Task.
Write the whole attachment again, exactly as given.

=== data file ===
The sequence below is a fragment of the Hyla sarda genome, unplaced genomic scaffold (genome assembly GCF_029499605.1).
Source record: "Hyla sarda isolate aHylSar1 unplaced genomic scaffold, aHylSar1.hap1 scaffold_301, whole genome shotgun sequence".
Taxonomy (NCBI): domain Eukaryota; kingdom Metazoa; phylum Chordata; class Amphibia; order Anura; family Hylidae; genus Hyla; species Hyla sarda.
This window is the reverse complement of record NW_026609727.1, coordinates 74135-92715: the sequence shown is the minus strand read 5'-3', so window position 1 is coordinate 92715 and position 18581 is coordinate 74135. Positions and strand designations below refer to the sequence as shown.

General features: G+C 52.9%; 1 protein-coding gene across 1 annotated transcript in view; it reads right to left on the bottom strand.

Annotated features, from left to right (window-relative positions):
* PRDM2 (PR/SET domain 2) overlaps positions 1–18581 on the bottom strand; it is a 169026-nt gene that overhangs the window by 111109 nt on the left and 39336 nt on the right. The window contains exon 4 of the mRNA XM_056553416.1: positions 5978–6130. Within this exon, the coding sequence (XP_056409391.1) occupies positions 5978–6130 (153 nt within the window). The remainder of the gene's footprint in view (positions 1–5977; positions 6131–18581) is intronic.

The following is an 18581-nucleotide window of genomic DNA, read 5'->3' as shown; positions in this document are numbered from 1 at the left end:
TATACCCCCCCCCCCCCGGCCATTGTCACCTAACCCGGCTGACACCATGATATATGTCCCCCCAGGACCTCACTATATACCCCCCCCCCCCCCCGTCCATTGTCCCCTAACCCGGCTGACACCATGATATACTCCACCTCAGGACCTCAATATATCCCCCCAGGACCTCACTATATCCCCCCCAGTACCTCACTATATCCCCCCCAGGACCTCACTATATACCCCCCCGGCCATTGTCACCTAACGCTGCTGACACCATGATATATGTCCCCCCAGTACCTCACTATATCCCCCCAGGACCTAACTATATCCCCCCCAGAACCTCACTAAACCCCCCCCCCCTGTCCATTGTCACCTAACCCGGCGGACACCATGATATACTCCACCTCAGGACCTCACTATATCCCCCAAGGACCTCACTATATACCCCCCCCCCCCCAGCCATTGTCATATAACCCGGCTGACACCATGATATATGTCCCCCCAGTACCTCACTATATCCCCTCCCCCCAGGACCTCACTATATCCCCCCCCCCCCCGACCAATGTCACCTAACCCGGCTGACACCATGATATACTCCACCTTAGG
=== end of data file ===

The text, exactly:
The sequence below is a fragment of the Hyla sarda genome, unplaced genomic scaffold (genome assembly GCF_029499605.1).
Source record: "Hyla sarda isolate aHylSar1 unplaced genomic scaffold, aHylSar1.hap1 scaffold_301, whole genome shotgun sequence".
Taxonomy (NCBI): domain Eukaryota; kingdom Metazoa; phylum Chordata; class Amphibia; order Anura; family Hylidae; genus Hyla; species Hyla sarda.
This window is the reverse complement of record NW_026609727.1, coordinates 74135-92715: the sequence shown is the minus strand read 5'-3', so window position 1 is coordinate 92715 and position 18581 is coordinate 74135. Positions and strand designations below refer to the sequence as shown.

General features: G+C 52.9%; 1 protein-coding gene across 1 annotated transcript in view; it reads right to left on the bottom strand.

Annotated features, from left to right (window-relative positions):
* PRDM2 (PR/SET domain 2) overlaps positions 1–18581 on the bottom strand; it is a 169026-nt gene that overhangs the window by 111109 nt on the left and 39336 nt on the right. The window contains exon 4 of the mRNA XM_056553416.1: positions 5978–6130. Within this exon, the coding sequence (XP_056409391.1) occupies positions 5978–6130 (153 nt within the window). The remainder of the gene's footprint in view (positions 1–5977; positions 6131–18581) is intronic.

The following is an 18581-nucleotide window of genomic DNA, read 5'->3' as shown; positions in this document are numbered from 1 at the left end:
TATACCCCCCCCCCCCCGGCCATTGTCACCTAACCCGGCTGACACCATGATATATGTCCCCCCAGGACCTCACTATATACCCCCCCCCCCCCCCGTCCATTGTCCCCTAACCCGGCTGACACCATGATATACTCCACCTCAGGACCTCAATATATCCCCCCAGGACCTCACTATATCCCCCCCAGTACCTCACTATATCCCCCCCAGGACCTCACTATATACCCCCCCGGCCATTGTCACCTAACGCTGCTGACACCATGATATATGTCCCCCCAGTACCTCACTATATCCCCCCAGGACCTAACTATATCCCCCCCAGAACCTCACTAAACCCCCCCCCCCTGTCCATTGTCACCTAACCCGGCGGACACCATGATATACTCCACCTCAGGACCTCACTATATCCCCCAAGGACCTCACTATATACCCCCCCCCCCCCAGCCATTGTCATATAACCCGGCTGACACCATGATATATGTCCCCCCAGTACCTCACTATATCCCCTCCCCCCAGGACCTCACTATATCCCCCCCCCCCCCGACCAATGTCACCTAACCCGGCTGACACCATGATATACTCCACCTTAGG